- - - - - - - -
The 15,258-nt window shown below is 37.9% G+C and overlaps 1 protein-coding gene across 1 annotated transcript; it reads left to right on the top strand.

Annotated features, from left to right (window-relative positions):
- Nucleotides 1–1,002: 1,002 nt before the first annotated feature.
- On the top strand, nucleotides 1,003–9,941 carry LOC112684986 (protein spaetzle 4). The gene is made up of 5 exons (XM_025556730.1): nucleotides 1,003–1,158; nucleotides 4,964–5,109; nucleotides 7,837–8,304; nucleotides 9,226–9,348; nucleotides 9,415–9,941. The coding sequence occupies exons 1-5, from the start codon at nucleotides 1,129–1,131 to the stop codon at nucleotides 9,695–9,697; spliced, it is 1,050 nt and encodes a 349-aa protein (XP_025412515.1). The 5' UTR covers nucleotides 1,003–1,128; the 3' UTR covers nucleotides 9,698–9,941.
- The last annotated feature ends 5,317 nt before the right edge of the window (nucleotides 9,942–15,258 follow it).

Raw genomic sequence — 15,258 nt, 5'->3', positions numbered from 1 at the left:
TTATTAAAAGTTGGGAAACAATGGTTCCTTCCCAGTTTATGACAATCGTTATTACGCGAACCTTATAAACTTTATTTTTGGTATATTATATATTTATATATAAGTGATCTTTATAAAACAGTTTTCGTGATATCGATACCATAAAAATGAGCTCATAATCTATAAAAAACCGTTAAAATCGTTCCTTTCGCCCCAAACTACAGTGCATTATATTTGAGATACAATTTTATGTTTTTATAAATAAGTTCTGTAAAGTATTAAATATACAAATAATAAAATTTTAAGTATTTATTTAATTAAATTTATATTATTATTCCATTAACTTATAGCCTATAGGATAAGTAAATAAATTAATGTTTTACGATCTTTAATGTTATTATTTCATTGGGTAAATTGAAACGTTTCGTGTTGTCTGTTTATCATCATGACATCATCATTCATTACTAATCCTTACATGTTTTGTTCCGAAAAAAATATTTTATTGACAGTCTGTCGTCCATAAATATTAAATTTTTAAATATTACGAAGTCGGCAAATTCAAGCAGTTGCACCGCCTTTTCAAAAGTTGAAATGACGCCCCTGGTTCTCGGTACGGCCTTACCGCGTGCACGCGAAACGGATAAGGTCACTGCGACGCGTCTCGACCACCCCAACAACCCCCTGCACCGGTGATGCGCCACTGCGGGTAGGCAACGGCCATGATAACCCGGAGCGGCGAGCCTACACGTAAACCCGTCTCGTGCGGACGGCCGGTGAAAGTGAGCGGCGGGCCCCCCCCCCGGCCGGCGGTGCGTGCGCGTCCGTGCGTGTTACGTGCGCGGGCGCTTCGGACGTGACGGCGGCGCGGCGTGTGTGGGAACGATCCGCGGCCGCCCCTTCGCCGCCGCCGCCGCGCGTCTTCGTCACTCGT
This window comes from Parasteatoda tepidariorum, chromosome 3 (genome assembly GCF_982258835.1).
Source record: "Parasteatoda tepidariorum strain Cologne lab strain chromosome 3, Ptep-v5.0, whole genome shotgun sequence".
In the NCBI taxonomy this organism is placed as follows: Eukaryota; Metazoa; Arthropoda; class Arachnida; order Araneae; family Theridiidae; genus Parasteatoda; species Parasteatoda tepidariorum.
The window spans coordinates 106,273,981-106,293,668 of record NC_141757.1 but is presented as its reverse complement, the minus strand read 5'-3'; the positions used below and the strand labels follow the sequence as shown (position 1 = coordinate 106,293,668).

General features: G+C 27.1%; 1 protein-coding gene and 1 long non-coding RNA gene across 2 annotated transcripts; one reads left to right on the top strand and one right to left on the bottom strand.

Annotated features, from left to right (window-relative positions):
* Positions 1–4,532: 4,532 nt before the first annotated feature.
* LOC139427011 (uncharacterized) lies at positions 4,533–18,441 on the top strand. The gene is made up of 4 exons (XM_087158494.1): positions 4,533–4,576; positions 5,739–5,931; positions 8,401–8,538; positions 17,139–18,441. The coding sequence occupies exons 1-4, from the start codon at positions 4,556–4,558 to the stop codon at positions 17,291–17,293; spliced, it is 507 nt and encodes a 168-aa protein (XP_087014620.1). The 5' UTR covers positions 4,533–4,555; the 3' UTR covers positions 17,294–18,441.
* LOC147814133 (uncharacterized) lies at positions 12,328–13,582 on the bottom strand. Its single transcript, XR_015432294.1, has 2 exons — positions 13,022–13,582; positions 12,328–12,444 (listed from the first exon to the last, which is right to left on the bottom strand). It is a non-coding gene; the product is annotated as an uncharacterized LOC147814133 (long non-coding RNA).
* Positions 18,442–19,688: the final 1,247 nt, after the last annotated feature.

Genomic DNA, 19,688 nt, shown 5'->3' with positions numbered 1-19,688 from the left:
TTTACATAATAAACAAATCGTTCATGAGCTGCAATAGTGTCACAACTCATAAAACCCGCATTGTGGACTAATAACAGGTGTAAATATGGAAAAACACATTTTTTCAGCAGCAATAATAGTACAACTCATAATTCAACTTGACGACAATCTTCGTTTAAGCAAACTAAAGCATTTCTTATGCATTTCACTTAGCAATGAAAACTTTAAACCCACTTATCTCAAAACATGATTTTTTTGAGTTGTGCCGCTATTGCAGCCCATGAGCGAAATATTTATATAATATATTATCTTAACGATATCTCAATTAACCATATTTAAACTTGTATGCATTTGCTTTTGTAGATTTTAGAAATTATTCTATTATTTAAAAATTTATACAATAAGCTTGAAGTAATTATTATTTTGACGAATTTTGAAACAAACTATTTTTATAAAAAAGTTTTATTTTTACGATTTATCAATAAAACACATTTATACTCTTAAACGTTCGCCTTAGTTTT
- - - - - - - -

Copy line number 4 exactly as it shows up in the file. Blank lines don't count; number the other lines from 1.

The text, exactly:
- On the top strand, nucleotides 1,003–9,941 carry LOC112684986 (protein spaetzle 4). The gene is made up of 5 exons (XM_025556730.1): nucleotides 1,003–1,158; nucleotides 4,964–5,109; nucleotides 7,837–8,304; nucleotides 9,226–9,348; nucleotides 9,415–9,941. The coding sequence occupies exons 1-5, from the start codon at nucleotides 1,129–1,131 to the stop codon at nucleotides 9,695–9,697; spliced, it is 1,050 nt and encodes a 349-aa protein (XP_025412515.1). The 5' UTR covers nucleotides 1,003–1,128; the 3' UTR covers nucleotides 9,698–9,941.